Biome • A biome is a major, geographically extensive ecosystem, structurally characterized by its dominant life forms • Most of the oceans are considered part of a single biome, although areas with particularly unusual or unique physical characteristics or inhabitants may be considered as separate biomes
Marine Biomes • Marine biomes make up the largest percentage of aquatic biomes on Earth. Unlike freshwater biomes, these biomes involve a medium to high percentage of salt in the water
Marine Biomes • are extremely important to how our Earth currently functions. Marine biomes supply much of the world's oxygen through algae plants. They also take in gigantic amounts of carbon dioxide from our atmosphere
Marine biomes • Include: • oceans • coral reefs • and estuaries
Oceans • An ocean (from Greek Okeanos) is a major body of saline water, and a principal component of the hydrosphere. • Approximately 71% of the Earth's surface (an area of some 361 million square kilometers) is covered by ocean
Oceans • The major oceanic divisions are defined in part by the continents: these divisions are (in descending order of size) • the Pacific Ocean • the Atlantic Ocean • the Indian Ocean • the Southern Ocean • the Arctic Ocean
Oceans • Ocean biomes are the largest of all the biomes. Because they cover such a large region, they are divided into zones. • There are four ocean zones: • intertidal, • pelagic, • abyssal, • and benthic
Intertidal zone • The intertidal zone is most commonly know as the tidal zone. This is the area where the ocean meets the shore. This zone changes greatly throughout the day, depending upon the ocean's tides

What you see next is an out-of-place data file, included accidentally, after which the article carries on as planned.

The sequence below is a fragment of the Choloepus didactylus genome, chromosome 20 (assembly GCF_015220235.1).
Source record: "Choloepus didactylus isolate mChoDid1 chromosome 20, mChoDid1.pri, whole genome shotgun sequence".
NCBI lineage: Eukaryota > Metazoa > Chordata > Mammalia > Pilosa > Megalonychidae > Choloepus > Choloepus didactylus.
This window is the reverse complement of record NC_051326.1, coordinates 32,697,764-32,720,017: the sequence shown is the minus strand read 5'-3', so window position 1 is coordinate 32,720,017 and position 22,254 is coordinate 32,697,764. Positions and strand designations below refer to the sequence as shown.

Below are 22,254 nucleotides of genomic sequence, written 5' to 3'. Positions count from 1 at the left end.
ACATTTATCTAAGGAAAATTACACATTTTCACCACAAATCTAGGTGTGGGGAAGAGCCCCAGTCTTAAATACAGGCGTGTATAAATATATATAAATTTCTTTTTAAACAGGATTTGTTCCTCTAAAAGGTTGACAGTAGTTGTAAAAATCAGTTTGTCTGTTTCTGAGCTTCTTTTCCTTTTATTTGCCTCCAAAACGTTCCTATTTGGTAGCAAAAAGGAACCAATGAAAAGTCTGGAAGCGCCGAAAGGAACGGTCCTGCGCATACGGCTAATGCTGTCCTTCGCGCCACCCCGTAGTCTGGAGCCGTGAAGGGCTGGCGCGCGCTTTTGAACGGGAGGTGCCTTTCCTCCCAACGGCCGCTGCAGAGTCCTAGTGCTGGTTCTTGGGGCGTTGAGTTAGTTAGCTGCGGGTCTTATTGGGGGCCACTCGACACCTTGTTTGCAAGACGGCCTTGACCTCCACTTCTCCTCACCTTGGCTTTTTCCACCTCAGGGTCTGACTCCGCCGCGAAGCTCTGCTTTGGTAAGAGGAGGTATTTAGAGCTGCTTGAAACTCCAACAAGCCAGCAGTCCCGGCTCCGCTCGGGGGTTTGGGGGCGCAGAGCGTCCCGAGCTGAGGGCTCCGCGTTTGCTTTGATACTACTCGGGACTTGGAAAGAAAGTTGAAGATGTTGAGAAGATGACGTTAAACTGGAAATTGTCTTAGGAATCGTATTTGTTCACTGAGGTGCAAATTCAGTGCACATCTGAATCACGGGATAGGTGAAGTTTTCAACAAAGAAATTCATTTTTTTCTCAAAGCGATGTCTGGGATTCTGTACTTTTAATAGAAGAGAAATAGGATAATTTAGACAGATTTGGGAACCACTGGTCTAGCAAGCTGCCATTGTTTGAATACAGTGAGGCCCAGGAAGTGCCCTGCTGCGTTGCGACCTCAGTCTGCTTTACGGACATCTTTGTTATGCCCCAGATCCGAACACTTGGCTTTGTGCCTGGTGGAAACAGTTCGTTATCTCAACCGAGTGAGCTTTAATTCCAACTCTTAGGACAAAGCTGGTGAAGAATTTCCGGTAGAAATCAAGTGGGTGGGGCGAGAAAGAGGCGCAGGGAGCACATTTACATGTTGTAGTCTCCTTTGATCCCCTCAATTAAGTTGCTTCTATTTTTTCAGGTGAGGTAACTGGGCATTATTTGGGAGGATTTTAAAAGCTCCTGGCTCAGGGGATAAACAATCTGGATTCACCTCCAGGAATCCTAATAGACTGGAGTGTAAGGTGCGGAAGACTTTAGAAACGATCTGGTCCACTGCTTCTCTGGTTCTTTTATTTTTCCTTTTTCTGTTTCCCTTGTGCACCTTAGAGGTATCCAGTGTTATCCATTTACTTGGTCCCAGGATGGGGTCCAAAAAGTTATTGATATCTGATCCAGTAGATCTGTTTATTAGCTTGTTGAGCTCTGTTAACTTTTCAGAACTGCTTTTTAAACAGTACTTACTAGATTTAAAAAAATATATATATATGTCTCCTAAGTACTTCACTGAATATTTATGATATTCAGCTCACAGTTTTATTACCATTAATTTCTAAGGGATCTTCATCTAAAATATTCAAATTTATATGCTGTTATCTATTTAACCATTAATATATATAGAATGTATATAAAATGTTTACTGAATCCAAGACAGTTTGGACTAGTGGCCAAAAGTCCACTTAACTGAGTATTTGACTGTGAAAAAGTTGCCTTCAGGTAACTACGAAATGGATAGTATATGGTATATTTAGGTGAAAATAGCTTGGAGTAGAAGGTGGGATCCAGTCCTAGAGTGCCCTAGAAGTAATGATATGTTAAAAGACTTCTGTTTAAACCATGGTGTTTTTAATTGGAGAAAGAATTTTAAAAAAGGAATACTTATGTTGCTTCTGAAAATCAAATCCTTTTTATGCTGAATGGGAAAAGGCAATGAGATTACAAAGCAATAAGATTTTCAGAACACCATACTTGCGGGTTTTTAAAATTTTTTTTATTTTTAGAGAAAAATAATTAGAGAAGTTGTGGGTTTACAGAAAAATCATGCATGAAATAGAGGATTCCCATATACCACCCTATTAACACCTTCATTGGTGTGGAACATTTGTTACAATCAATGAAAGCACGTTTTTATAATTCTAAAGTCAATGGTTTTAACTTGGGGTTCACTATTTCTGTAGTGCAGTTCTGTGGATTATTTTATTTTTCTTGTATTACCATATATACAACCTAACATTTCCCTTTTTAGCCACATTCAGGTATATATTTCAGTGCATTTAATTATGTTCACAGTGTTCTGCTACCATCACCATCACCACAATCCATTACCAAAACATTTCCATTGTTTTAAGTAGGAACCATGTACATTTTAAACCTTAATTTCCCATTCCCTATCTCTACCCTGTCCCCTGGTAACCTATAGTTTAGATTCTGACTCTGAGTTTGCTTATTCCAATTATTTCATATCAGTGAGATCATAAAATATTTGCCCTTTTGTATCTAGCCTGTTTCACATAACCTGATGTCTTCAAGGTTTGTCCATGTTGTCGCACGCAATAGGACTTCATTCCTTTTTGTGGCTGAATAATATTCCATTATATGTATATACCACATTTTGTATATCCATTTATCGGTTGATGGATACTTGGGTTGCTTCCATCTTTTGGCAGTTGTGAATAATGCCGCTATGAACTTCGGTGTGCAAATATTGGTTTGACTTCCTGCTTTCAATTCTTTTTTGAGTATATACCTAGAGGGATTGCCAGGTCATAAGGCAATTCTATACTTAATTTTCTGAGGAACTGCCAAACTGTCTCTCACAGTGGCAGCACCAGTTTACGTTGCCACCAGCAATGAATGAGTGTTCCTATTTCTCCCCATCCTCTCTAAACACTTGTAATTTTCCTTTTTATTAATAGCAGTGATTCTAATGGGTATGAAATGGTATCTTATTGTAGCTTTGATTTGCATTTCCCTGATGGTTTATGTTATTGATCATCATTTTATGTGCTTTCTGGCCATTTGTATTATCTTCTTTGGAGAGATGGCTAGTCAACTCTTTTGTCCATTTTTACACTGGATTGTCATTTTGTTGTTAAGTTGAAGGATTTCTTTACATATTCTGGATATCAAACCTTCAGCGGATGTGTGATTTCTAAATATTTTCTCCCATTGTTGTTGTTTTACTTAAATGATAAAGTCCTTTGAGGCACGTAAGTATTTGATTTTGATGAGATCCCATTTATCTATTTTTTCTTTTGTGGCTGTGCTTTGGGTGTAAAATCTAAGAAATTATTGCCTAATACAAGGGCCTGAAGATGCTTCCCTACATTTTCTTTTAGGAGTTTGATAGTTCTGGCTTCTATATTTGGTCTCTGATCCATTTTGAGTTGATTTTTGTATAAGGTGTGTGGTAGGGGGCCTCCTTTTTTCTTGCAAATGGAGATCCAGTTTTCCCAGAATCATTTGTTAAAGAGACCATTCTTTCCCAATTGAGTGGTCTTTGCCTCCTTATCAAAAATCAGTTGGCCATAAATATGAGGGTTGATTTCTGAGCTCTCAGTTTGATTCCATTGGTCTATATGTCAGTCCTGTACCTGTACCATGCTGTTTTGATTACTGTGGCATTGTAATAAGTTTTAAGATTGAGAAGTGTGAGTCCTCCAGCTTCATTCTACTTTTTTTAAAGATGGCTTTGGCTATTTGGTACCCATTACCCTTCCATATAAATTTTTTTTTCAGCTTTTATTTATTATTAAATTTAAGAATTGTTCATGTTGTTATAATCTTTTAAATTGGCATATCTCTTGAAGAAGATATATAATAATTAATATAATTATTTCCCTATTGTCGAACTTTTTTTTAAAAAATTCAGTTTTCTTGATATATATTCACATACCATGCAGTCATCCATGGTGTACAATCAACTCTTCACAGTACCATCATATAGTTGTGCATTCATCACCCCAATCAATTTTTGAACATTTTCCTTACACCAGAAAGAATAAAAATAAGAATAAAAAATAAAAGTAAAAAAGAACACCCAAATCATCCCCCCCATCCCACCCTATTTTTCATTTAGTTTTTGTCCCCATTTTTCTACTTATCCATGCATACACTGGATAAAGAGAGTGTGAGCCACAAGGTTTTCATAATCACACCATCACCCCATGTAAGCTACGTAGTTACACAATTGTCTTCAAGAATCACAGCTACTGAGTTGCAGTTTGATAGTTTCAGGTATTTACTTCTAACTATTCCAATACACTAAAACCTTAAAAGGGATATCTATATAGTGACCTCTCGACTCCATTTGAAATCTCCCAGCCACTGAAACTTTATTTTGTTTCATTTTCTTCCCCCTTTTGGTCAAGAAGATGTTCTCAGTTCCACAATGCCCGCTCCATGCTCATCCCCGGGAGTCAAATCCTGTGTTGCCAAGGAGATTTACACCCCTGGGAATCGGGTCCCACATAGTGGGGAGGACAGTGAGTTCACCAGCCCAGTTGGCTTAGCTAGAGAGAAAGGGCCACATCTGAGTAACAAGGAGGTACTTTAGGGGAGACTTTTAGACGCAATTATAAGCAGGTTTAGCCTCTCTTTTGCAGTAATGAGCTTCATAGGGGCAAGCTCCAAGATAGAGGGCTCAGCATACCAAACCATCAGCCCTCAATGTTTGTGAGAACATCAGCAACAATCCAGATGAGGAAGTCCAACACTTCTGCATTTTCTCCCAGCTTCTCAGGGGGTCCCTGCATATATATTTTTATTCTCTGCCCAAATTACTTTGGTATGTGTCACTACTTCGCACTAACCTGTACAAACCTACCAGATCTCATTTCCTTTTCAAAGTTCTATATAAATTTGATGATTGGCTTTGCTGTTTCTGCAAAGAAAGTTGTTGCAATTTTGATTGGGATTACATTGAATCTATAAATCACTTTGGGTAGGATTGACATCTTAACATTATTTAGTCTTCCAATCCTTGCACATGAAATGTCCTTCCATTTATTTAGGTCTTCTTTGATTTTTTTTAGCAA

Pelagic zone • The pelagic zone is more commonly known as the open ocean. It is the farthest area from the shoreline. The temperature of this zone changes frequently due to the constant mixing of cold and warm ocean currents.
Benthic zone • The area below the pelagic zone is called the benthic zone. This area goes all the way to the bottom of the ocean floor. In this zone, as the water gets deeper, the temperature gets cooler and the ocean gets darker
Abyssal zone • The deepest zone is called the abyssal zone. This zone includes mid-ocean ridges. Mid-ocean ridges are the spreading zones between the techtonic plates. Here you would find high oxygen content, little light, high pressure, and large amounts of hydrogen sulfide and other various minerals
How did the oceans form? • Video
Oceans • One of the most dramatic forms of weather occurs over the oceans: tropical cyclones (also called "typhoons" and "hurricanes" depending upon where the system forms). • Ocean currents greatly affect the Earth's climate by transferring warm or cold air and precipitation to coastal regions, where they may be carried inland by winds. • The Antarctic Circumpolar Current encircles that continent, influencing the area's climate and connecting currents in several oceans.
Coral reefs • Coral reefs are usually found in shallow, warm waters. They are found along continents, islands, and atolls. Coral reefs are made of algae and tissues of animal polyp. These areas tend to be poor in nutrients, however the coral gets its nutrients from the algae